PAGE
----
Interrogation Methods and Terror Networks
M.Baccara and H. Bar-Isaac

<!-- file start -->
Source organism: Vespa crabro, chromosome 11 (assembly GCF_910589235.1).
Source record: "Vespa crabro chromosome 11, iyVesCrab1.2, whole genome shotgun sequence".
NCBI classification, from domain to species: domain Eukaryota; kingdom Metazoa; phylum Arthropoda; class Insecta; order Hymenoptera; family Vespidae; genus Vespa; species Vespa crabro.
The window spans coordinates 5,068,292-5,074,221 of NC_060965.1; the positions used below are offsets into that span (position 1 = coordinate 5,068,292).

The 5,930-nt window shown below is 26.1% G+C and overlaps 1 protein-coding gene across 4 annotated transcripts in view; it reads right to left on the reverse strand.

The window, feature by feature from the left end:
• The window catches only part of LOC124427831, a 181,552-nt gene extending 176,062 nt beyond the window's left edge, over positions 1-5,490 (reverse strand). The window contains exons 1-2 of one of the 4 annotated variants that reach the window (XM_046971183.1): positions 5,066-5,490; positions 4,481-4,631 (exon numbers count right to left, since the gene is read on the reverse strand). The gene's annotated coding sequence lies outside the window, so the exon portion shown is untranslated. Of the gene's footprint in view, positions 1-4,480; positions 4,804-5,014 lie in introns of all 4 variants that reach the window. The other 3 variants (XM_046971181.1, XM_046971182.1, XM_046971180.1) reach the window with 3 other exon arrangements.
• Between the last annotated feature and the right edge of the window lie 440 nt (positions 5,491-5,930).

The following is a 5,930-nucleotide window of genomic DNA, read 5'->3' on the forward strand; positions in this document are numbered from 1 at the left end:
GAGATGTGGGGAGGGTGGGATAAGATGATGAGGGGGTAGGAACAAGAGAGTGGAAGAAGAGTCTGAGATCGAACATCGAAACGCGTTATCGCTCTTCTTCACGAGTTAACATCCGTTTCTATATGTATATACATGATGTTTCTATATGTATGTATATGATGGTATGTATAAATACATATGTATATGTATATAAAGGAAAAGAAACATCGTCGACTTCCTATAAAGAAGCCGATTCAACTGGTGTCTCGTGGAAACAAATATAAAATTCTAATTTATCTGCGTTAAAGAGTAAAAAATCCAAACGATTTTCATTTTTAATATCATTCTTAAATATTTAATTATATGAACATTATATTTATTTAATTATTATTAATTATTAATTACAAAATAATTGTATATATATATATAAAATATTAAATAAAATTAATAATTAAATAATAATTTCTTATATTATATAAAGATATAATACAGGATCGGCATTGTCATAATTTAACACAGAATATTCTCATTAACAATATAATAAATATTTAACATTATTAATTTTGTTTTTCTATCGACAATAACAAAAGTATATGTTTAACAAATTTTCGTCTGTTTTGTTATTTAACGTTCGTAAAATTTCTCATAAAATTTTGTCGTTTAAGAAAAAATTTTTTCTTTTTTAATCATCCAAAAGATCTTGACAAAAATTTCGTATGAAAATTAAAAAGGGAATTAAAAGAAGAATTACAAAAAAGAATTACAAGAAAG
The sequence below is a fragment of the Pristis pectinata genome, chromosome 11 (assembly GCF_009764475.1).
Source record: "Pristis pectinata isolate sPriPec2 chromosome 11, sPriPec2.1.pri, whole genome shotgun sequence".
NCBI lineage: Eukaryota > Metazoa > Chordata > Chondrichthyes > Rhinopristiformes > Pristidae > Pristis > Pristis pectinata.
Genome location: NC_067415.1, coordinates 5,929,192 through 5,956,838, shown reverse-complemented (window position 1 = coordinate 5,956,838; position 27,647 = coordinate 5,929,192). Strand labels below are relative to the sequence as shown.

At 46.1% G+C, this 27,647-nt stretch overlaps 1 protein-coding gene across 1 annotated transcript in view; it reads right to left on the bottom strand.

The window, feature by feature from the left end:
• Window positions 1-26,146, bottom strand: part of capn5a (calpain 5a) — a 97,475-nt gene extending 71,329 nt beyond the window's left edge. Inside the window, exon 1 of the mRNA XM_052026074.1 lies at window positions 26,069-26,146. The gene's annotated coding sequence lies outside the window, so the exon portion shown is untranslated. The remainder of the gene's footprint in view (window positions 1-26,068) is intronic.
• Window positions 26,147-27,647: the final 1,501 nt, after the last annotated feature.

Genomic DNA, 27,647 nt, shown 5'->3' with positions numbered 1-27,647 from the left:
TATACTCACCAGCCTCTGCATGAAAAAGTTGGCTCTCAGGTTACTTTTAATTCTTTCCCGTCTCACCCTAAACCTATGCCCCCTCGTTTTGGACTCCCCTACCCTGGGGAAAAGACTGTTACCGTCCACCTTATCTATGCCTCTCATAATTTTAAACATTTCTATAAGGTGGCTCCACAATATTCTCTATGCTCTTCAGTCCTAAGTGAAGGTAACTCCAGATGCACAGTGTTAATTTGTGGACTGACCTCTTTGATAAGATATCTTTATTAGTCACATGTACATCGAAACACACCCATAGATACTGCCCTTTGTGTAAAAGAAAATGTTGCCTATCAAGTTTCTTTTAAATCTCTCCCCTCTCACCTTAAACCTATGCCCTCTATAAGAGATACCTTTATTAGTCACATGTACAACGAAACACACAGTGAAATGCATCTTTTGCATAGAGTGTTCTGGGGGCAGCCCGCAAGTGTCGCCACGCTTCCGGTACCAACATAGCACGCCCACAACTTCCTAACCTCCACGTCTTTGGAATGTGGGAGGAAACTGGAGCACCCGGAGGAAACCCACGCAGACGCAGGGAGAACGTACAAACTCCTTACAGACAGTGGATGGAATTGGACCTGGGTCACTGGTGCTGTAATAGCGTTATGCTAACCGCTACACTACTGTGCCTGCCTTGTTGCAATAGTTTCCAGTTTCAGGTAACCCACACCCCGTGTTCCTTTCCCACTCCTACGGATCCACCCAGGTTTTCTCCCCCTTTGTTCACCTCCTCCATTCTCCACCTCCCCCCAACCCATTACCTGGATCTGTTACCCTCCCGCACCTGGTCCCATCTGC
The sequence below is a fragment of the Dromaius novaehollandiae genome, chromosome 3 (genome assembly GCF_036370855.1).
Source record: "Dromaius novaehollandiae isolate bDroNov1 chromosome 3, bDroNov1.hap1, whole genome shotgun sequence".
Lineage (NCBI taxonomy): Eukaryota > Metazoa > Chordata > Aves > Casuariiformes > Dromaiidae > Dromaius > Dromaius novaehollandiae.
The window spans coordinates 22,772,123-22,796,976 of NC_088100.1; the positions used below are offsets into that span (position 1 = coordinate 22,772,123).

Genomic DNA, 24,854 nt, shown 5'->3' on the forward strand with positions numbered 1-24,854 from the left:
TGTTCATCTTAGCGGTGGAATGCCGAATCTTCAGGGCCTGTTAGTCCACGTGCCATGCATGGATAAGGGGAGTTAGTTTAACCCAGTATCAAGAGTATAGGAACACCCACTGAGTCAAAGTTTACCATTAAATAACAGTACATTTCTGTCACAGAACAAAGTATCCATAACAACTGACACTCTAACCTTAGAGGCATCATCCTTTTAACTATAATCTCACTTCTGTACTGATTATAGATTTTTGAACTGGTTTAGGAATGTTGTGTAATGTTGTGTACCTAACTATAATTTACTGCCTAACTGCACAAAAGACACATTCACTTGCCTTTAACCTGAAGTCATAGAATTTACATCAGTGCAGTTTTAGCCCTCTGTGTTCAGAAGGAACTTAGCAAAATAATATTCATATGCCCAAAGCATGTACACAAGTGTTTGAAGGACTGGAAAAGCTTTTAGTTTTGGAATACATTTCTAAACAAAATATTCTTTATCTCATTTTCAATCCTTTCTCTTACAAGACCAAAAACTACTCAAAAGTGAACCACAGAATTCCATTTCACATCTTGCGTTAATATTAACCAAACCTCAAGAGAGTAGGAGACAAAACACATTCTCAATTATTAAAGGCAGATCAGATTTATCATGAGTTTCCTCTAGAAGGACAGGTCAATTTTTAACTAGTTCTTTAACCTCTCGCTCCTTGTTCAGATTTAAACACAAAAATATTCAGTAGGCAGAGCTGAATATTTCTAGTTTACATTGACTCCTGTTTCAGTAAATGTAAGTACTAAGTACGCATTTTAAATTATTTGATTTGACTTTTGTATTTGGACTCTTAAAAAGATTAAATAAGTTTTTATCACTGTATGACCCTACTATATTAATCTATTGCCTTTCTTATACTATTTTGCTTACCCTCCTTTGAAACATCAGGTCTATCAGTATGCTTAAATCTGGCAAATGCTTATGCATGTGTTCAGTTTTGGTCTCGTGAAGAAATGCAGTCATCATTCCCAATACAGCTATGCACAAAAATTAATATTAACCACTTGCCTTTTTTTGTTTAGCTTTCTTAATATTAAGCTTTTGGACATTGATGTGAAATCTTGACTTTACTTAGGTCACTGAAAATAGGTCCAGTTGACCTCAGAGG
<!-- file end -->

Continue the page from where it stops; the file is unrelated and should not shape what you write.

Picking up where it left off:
We examine how the structure of terror networks varies with legal limits to interrogation and the ability of authorities to extract information from detainees. We assume that terrorist networks are designed to respond optimally to a trade-off caused by information exchange: diffusing information widely leads to greater internal efficiency, but it leaves the organization more vulnerable to law enforcement. The extent of this vulnerability depends both on the law enforcement authority's resources, strategy and interrogation methods. Recognizing that the structure of a terrorist network responds to the policies of law enforcement authorities allows us to begin to explore the most effective policies from the authorities' point of view. We show that there are circumstances under which increasing the severity of interrogation methods leaves efficiency unchanged while it causes more decentralization within the organization.